7. Lewis B and Waye J. Benign gastric ulcer. IM – Internal Medicine For The Specialist 1989;10:19.
  8. Lewis B and Waye J. Arteriovenous malformations. IM – Internal Medicine for The Specialist 1989;10:3:19.
  9. Lewis B and Waye J. Duodenal Varices. IM – Internal Medicine for The Specialist 1989;10:4:19.
  10. Lewis B and Waye J. Small intestinal amyloid. IM – Internal Medicine for The Specialist 1989;10:5:27.
  11. Lewis B. Small bowel enteroscopy, a how-to guide. Endosc Rev 1990;7:36-50.
  12. Lewis B. Removal of gastrostomy tubes. Endosc Rev 1991;8:24-26.
  13. Lewis B, Waye J. Upper GI endoscopy: state of the art. Hospital Medicine 1991;27:79-96.
  14. Lewis B. Obscure gastrointestinal bleeding. Mount Sinai J Med 1993;60:200-208.
  15. Lewis B. Percutaneous endoscopic stomas for enteral feeding and drainage. Oncology 1995;9:44-47.
  16. Lewis B. Medical and hormonal therapy in occult gastrointestinal bleeding. In Seminars in Gastrointestinal Disease; eds. Schlesinger M, Rockey D, Wilcox C,; Saunders, Philadelphia; 1999;10:71-77.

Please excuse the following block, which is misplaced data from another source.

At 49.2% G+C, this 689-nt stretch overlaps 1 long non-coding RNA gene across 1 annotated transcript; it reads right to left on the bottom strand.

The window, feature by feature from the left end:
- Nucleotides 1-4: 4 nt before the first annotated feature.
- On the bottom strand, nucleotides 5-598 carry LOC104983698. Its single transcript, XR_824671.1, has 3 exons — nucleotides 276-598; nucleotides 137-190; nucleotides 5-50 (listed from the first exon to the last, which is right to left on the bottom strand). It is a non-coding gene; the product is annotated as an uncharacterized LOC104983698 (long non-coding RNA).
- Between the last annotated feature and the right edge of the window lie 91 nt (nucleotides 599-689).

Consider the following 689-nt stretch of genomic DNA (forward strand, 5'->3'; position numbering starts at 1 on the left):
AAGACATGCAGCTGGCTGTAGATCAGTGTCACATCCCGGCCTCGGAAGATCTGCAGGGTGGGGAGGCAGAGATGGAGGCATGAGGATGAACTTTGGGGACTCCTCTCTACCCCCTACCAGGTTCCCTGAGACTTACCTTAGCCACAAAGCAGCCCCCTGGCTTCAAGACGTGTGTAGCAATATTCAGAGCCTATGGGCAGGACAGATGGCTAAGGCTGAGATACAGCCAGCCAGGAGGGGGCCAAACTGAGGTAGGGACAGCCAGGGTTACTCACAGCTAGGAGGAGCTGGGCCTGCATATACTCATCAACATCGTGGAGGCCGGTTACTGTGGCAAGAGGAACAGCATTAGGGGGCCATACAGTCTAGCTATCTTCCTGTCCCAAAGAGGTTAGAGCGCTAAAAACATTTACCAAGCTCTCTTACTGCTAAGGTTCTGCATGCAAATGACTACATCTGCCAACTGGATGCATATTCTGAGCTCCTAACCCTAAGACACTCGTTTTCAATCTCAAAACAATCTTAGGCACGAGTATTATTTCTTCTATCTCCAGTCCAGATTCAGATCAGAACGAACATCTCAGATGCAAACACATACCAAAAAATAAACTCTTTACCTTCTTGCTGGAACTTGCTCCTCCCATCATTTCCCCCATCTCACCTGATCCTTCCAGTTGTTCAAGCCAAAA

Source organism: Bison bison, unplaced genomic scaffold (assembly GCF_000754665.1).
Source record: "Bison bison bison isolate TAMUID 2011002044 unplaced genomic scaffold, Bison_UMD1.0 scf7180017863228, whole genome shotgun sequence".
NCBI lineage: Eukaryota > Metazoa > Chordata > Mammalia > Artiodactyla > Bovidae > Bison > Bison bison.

17. Lewis B. The Techniques of Push and Surgically Assisted Enteroscopy. Clinical Perspectives in Gastroenterology 2000;3:18-23.
  18. Lewis B. The utility of capsule endoscopy in obscure gastrointestinal bleeding. Techniques in Gastrointestinal Endoscopy 2003;5,115-120.
  19. Lewis B. How to read wireless capsule endoscopic images: tips of the trade. Gastrointest Endoscopy Clin N Am 2004;14:11-6.
  20. Kornbluth A, Legnani P, Lewis B. Video capsule endoscopy in inflammatory bowel disease: past, present and future. Inflamm Bowel Dis 2004;10:278-85.
  21. Lewis B, Rey J, Seidman E. Capsule endoscopy 2005: results of the 2005 international consensus conference. Endoscopy 2005;37:1038-9.
  22. Cave D, Legnani P, deFranchis R, Lewis B. ICCE consensus for capsule retention. Endoscopy, 2005;37:1065-1067.
  23. Lewis B. The great mimickers. Techniques in Gastrointestinal Endoscopy 2006;8:175-81.
  24. Lewis B. Capsule endoscopy–transit abnormalities. Gastrointest Endosc Clin N Am. 2006;16:221-8,